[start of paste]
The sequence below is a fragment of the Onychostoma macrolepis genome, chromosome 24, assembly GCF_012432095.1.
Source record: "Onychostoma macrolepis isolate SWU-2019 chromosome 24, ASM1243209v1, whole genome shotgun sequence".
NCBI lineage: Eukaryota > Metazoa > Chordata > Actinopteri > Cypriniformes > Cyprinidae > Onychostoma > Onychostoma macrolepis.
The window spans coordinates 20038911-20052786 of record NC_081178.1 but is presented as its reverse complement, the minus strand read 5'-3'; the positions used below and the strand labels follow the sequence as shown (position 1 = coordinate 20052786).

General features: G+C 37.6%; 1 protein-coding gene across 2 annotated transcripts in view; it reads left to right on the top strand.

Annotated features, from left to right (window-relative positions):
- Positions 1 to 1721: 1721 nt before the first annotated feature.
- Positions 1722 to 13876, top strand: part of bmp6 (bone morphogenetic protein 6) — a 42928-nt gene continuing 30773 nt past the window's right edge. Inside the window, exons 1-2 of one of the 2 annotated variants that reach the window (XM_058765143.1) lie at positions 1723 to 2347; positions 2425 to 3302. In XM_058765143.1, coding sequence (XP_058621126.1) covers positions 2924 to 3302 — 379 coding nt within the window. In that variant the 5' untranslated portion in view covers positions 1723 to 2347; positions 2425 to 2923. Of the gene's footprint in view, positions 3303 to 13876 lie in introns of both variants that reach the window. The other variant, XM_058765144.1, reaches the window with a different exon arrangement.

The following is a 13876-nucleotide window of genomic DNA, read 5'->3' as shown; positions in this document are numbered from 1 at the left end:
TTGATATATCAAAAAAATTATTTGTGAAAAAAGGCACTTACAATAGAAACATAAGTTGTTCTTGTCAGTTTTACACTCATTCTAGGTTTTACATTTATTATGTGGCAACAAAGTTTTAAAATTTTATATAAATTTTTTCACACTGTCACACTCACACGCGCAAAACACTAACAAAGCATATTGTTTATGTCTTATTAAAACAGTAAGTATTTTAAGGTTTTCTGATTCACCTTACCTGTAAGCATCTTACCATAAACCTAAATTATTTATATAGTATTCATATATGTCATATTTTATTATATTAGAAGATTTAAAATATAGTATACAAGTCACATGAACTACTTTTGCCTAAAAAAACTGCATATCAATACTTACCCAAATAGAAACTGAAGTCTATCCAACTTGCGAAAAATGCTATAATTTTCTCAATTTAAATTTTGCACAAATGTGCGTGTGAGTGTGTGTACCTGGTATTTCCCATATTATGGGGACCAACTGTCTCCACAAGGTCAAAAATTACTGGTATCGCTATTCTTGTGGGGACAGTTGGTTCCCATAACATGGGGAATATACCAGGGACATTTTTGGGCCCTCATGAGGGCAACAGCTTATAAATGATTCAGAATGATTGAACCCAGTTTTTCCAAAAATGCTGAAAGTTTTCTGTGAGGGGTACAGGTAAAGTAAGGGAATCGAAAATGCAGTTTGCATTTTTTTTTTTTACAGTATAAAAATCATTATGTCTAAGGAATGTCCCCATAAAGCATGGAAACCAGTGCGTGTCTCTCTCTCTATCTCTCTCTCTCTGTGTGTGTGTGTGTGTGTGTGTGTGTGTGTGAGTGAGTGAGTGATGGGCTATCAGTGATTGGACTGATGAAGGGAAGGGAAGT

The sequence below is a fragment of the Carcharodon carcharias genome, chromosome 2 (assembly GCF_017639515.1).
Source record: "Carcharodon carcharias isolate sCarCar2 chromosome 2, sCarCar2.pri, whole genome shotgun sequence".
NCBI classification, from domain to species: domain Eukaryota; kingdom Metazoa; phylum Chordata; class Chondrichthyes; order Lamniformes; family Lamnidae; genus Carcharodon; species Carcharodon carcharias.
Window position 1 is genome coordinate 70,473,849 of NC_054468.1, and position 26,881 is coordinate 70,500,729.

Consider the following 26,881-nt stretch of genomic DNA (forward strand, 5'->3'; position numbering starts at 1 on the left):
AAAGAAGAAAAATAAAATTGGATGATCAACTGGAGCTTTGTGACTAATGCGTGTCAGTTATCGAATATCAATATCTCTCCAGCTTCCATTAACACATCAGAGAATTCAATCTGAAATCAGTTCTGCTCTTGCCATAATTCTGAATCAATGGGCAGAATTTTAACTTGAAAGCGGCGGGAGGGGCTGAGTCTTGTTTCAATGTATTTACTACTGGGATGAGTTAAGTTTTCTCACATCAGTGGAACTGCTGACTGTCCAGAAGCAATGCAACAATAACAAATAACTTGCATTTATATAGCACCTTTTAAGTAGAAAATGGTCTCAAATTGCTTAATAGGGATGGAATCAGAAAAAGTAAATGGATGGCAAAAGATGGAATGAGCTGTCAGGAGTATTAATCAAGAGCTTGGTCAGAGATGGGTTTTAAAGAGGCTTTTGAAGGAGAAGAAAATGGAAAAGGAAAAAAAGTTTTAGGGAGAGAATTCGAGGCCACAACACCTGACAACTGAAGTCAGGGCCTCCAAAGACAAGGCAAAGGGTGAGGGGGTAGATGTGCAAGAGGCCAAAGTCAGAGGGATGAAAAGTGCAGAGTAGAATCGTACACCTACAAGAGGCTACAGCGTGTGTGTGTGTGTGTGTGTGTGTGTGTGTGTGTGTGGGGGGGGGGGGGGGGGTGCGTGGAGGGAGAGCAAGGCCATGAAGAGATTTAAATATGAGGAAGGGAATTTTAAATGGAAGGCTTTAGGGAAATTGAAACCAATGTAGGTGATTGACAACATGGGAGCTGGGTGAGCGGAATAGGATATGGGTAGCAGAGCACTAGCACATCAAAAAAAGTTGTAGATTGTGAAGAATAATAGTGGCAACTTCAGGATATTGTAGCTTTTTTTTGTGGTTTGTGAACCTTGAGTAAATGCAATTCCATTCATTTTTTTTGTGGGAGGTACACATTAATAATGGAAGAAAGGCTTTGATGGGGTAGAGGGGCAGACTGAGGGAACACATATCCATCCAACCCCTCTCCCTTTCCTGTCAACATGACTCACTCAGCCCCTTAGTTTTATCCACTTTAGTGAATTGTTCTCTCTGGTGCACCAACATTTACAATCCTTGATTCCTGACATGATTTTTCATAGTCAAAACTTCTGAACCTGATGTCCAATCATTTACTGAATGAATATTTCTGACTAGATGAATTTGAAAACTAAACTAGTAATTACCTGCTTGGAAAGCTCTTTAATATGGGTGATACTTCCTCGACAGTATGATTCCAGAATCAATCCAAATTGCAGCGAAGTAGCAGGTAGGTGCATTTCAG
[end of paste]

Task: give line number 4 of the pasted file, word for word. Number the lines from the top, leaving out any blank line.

The window spans coordinates 20038911-20052786 of record NC_081178.1 but is presented as its reverse complement, the minus strand read 5'-3'; the positions used below and the strand labels follow the sequence as shown (position 1 = coordinate 20052786).